Grace Macdonald is remembered as a dance teacher, choreographer and inspiration to young performers
in Vancouver. She holds a special place in the history of musical theatre in this city with her
contributions to MUSSOC ( Musical Society of the University of British Columbia), Theatre Under the
Stars, Vancouver Opera, and the B.C. Lions Cheerleaders. Not only did she teach and encourage
students who went on to have successful careers in dance, theatre, television and movies, but
dancers who learned from her can still be found throughout the Lower Mainland teaching or dancing
for recreation. "That's why we all learned so much from her. She knew what to do, and how to do it,
and she did it with equal portions of love and determination. I feel sorry for any young person in
Vancouver who will have to go into the business without knowing what it was like to work with Grace
Macdonald." ( Ouzounian, 1987) If you walk down Granville Mall you will see her star on the
Entertainment Walk of Fame, but who was this talented woman and how did she get her start? 1
( Star on the B.C. Entertainment Walk of FAme)
On November 12, 1916 Grace Macdonald was born in Winnipeg, Manitoba. Her parents, John Macdonald and
Margaret Campbell were born in Glasgow and they married there in 1897. Grace's brother William and
her sisters Margaret and Elizabeth were born in Glasgow. Her brother John and sister Jeanne were
born in Winnipeg. In her interview with Karen Greenhough for Dance in Vancouver, Grace talked about
the beginning of her career in dance. "My mother thought when I was two and a half that I was the
world’s next ballerina and took me to classes and when I was five I was demonstrating physical
exercises for the school board to show that physical exercise is good for anyone any age. They took
me around the schools to demonstrate that when they first started PT (Physical Training )they called
it there. Then after that I went to a person by the name of Geraldine Foley who was called the
Zeigfield of Canada. She was a very lovely lady who came from London, a marvelous teacher! And while
I was with her I became one of the Winnipeg Kiddies (a children's vaudeville show that used to
travel around Canada and the United States.) Winnipeg was a hotbed of art and talent at the time.
Leon Leonidoff and Florence Roggey used to come every year from Radio City Music Hall in New York
to give classes and put on a big pantomime. I was in the pantomime as a little boy or you know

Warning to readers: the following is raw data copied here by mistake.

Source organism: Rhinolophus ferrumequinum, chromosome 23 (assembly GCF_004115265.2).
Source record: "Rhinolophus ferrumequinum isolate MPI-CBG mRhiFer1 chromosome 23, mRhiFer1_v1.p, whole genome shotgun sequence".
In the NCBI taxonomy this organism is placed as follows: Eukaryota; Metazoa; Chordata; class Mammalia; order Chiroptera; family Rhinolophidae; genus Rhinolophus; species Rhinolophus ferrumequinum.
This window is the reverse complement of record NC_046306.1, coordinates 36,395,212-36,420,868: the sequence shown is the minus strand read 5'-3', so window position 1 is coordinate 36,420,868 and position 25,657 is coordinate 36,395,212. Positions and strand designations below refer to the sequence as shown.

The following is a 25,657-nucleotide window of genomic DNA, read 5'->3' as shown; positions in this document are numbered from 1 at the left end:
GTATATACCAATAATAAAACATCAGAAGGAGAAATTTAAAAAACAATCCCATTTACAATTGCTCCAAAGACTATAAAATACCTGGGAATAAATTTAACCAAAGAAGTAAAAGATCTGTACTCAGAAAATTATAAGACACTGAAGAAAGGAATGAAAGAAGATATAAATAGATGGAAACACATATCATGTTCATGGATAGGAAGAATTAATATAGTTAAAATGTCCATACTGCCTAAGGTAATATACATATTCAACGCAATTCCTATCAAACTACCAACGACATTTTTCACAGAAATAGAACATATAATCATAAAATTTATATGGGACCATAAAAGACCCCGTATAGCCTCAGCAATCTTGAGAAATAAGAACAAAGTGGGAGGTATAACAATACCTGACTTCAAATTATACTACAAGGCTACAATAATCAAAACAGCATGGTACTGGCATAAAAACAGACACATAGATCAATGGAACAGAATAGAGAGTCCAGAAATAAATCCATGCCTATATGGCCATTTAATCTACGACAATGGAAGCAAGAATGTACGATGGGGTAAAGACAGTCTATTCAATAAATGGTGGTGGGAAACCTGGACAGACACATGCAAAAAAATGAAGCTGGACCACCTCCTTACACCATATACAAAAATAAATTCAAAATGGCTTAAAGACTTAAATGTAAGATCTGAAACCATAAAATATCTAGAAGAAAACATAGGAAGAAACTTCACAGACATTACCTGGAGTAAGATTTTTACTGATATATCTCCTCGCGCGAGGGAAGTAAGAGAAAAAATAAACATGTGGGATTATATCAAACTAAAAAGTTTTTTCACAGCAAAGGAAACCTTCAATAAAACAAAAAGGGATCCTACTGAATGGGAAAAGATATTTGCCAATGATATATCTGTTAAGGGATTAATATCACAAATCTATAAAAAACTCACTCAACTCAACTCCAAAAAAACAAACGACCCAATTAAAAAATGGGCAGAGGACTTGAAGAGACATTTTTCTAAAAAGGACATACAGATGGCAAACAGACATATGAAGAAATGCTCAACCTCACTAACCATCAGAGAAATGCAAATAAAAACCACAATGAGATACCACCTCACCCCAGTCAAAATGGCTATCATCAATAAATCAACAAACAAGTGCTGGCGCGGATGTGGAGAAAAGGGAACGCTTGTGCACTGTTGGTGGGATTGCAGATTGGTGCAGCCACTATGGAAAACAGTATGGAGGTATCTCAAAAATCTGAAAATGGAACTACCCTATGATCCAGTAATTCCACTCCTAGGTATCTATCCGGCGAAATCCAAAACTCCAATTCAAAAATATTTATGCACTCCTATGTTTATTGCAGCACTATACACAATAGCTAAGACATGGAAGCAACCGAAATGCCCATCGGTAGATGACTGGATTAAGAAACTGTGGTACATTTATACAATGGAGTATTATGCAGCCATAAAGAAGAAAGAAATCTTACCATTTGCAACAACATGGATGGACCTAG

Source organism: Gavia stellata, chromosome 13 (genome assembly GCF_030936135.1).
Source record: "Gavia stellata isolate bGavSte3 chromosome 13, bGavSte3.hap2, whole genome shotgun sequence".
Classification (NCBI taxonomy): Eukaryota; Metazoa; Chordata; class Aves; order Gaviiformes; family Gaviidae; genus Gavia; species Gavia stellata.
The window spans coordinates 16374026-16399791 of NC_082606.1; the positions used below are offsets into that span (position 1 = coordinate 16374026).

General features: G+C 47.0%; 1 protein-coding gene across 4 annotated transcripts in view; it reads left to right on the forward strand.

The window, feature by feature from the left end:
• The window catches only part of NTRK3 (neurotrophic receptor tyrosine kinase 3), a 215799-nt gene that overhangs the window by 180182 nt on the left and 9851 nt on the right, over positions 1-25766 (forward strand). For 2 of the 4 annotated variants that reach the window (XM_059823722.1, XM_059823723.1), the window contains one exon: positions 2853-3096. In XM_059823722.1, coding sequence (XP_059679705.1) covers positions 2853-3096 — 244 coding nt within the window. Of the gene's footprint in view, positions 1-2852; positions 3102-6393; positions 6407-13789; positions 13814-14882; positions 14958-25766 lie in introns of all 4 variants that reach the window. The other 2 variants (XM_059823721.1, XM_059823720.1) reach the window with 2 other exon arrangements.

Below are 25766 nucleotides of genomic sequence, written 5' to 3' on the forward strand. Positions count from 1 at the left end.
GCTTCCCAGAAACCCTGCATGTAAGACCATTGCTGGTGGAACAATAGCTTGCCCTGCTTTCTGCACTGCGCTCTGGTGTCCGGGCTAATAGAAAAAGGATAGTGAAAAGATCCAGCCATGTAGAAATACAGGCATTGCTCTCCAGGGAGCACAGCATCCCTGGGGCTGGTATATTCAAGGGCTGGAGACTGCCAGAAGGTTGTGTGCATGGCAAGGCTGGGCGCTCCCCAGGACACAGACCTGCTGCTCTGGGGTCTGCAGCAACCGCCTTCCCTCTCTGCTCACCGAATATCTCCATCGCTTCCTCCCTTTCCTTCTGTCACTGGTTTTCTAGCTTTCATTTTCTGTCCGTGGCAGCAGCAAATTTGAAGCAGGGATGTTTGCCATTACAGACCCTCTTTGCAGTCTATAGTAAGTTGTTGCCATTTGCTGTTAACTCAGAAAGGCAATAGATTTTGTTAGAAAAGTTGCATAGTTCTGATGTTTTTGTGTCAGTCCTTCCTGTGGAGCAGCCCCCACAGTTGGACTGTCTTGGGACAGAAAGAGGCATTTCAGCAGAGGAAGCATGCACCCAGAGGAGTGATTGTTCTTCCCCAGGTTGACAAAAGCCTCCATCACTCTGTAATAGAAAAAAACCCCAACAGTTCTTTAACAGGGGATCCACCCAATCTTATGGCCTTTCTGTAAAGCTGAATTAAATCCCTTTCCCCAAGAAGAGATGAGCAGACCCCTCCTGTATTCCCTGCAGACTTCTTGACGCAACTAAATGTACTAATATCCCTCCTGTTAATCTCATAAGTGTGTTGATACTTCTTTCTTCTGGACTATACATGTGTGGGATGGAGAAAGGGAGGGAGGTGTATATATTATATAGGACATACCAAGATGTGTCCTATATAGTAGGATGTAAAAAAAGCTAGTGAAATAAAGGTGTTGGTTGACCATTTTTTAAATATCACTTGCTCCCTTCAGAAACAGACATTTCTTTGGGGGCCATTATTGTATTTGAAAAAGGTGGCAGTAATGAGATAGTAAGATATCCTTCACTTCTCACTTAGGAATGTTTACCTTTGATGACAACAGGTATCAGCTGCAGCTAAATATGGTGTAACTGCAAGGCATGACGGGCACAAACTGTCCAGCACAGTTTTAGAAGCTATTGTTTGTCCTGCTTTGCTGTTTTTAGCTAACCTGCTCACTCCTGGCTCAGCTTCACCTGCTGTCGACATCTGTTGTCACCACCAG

Puck or I was somebody running around doing jumps and leaps as I was quite excitable as a child.
They came every year and it was a big thing in Winnipeg.( Macdonald, 1979)
Until she was about eleven or twelve years old Grace performed with the Winnipeg Kiddies. Then her
teacher,Miss Foley,left town and her new teachers, Gertie Stadelman and Sarah Baker, took her to
Chicago with them. For the next three or four years she studied in Chicago taking tap with Tommy
Hyde and Charlie Chapman ( dance partner for Bill Robinson ), character with Walter Cameron and
ballet with Adolph Bolm. She also went to New York to study ballet with Ulefta and Ivan Tarasoff.
2 (Picture of Grace as a young dancer ) Then her family moved to Vancouver where her father took a job as the
baker for Woodwards. "When I moved out here I was only fourteen at that time and I couldn’t even
find a teacher to teach me what I already knew so I started to teach. I was teaching in Vancouver
when I was fifteen. There were several studios here. They may have been marvelous dancers but they
were not good teachers. I couldn’t find anything like I had (in Winnipeg). I waited around six
months and then my mother said, 'That’s silly! Why not start your own?' So I did and I taught and
went and studied three or four months of every year in New York or Chicago. "( Macdonald, 1979)
Grace opened her studio above the Broadway Academy at the corner of Broadway and Alma. She organized
everything by herself, teaching tap, ballet, musical comedy, character, acrobatics and Scottish
dancing. She had always had a good sense of timing and rhythm so she was especially good at tap. She